• Able to present information effectively

• Able to respond to questions from groups, contractors and colleagues

• Able to work with mathematical concepts such as probability and statistical inference

• Able to apply concepts such as fractions, percentages, ratios, and proportions to practical solutions

• Vision abilities, including close vision, distance vision, color vision, peripheral vision, and ability to adjust focus




Personal Traits Needed to Become a Zoning Inspector

In order to enjoy performing the duties of a zoning inspector, you need to have certain personality traits. These personality traits will help keep you interested in your job as a zoning inspector, and will help you maintain a positive attitude towards your job duties.


• Enjoy dealing with people

• Enjoy having clear rules and organized methods for work

• An interest in ensuring that laws and regulations are properly enforced

• The ability to be diplomatic when dealing with property owners who may not agree with zoning interpretations

• The ability to remain calm when others become hostile or aggravated 

• Enjoy analyzing information

• Enjoy directing the work of others, such as inspection or zoning technicians



Who Creates Jobs for Zoning Inspectors?

Zoning inspectors are employed on a part-time, full-time and contractual basis by the following types of organizations:


• Municipal governments

• Accredited inspection agencies and contractors




Work Environment for Zoning Inspectors

Working Hours: Zoning inspectors typically work standard weekday business hours, although overtime may be required occasionally in order to complete projects and meet deadlines.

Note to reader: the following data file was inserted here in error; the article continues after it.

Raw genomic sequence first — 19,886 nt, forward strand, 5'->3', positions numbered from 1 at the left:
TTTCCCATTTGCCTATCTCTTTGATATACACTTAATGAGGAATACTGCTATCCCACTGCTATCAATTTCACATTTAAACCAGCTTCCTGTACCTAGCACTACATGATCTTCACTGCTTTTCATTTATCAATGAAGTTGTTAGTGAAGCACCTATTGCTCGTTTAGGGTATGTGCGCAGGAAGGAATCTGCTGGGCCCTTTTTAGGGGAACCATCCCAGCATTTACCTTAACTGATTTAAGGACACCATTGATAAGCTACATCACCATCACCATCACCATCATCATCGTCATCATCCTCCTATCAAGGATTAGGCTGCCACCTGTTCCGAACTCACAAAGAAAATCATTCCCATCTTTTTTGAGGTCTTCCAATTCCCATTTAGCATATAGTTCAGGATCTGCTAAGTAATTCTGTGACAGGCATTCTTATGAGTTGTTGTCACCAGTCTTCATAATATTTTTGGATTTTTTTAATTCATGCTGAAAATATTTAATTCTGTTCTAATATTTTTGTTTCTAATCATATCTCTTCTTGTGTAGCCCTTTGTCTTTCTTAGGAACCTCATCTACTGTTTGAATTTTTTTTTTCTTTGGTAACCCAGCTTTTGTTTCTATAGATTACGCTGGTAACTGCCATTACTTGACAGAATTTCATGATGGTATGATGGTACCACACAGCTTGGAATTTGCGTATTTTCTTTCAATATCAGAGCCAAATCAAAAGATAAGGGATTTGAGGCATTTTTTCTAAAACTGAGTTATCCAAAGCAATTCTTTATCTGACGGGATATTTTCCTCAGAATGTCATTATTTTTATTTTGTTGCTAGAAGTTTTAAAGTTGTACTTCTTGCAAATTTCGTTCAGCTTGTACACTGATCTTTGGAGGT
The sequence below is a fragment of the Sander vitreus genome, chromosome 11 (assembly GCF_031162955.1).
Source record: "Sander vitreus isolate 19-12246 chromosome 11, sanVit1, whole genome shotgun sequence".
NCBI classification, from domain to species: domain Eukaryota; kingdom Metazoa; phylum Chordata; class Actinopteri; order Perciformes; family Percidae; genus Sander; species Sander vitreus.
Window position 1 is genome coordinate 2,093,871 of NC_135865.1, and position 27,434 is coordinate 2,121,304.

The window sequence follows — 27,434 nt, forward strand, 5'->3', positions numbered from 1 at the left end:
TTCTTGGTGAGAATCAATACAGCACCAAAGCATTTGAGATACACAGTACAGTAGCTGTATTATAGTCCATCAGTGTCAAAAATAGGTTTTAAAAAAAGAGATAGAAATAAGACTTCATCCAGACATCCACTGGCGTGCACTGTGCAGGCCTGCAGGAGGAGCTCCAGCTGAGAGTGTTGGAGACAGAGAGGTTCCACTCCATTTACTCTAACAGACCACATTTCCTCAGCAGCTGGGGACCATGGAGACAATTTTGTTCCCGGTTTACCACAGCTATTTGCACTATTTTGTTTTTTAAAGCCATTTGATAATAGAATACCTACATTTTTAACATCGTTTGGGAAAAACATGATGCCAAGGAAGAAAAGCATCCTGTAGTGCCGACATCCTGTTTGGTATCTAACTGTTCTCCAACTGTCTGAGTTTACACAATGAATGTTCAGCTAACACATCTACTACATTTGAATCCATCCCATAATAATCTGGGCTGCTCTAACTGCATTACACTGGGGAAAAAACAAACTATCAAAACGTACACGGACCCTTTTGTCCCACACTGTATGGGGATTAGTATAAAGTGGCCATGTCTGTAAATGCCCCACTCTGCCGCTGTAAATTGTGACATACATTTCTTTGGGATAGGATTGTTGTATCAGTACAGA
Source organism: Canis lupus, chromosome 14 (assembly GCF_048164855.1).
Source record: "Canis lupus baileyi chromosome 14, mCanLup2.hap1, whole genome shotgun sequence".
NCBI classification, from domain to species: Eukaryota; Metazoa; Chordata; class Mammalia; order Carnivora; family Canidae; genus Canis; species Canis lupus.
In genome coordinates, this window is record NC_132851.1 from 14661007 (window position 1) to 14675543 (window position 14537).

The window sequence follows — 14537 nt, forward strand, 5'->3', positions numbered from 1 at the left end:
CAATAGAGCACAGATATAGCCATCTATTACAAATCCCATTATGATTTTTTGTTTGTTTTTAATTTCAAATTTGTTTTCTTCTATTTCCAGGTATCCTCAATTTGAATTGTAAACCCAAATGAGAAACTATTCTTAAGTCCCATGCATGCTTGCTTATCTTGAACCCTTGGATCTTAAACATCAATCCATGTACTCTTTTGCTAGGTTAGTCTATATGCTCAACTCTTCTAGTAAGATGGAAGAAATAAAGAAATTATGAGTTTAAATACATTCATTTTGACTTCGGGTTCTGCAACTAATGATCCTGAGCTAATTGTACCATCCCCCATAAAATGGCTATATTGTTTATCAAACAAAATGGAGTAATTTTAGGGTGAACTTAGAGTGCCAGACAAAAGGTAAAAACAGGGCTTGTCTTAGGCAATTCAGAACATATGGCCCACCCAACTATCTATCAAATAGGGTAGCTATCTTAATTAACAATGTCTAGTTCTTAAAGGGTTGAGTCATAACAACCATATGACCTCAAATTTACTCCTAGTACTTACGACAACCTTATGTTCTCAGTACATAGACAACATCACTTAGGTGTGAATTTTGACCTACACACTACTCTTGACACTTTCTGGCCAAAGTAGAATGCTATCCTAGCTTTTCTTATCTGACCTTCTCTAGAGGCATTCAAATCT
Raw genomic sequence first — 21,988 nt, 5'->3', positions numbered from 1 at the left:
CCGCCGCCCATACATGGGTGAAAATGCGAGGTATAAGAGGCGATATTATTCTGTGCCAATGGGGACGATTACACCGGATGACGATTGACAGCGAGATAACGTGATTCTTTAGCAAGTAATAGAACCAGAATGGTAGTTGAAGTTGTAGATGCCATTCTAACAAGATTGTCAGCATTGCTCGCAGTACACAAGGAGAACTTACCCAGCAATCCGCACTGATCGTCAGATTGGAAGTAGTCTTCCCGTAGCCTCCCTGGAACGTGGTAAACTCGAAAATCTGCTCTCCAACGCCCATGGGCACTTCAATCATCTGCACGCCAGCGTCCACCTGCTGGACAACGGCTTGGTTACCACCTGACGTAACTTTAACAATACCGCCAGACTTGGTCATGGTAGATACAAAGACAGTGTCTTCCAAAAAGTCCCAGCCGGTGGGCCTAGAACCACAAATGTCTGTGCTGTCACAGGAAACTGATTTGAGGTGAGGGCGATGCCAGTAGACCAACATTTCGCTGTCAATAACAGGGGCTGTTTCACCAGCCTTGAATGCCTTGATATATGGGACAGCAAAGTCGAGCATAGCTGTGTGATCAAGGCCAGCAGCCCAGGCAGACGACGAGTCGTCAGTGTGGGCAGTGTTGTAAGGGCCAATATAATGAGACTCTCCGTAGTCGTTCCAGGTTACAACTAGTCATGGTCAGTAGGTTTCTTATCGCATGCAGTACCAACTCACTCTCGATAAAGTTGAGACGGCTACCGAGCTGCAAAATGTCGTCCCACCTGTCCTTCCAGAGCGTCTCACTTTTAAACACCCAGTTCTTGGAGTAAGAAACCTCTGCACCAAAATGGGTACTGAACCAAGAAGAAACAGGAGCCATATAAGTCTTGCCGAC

Work Setting: Zoning inspectors spend a good amount of their time in an office setting writing reports, processing violation letters, reviewing legal descriptions, and determining land-use compliance. They may also spend some time inspecting properties on site.


Working Conditions: When performing inspections, a zoning inspector may come across certain hazards, such as moving parts, heights, loud noises, and various outdoor weather conditions. Zoning inspectors may also be required to stand, walk, climb, balance, kneel, crouch, or crawl.



Careers Similar to Zoning Inspector

Listed below are careers in our database that are similar in nature to Zoning Inspector, as they may involve many of the same skills, competencies and responsibilities.


By-Law Enforcement Officer

Community Planner

Development Permit Technician

Real Estate Appraiser

Urban Planning Technician



References: Zoning Inspector Career Information

Please use the references below to find more information on the various aspects of a career as a zoning inspector.



Construction & Extraction:Construction and Building Inspectors.” (September 4, 2019). Bureau of Labor Statistics - United States Government website. Retrieved January 16, 2020.

Factsheet:Township Zoning Enforcement Officer: Role, Responsibilities, and Tools to Succeed.” (n.d.). Ohioline - Ohio State University Extension website. Retrieved January 16, 2020.



Please Note: Some of the information for this career guide was gathered from actual job postings, which due to the brief nature of their online presence, are not listed here as sources.




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Scholarships for Becoming a Zoning Inspector

Scholarships in Canada and the United States listed for majors that apply to becoming a Zoning Inspector can be found on our All Scholarships by Major page.


Success Tip: Be sure to apply for any scholarships that you even barely qualify for, as there are millions of dollars of scholarships that go unused every year due to a lack of applicants!



Becoming a Zoning Inspector: Applicable Majors

Studying one of the university majors listed below is an excellent starting point to becoming a zoning inspector. Click on the links to find out what else you can do with these majors!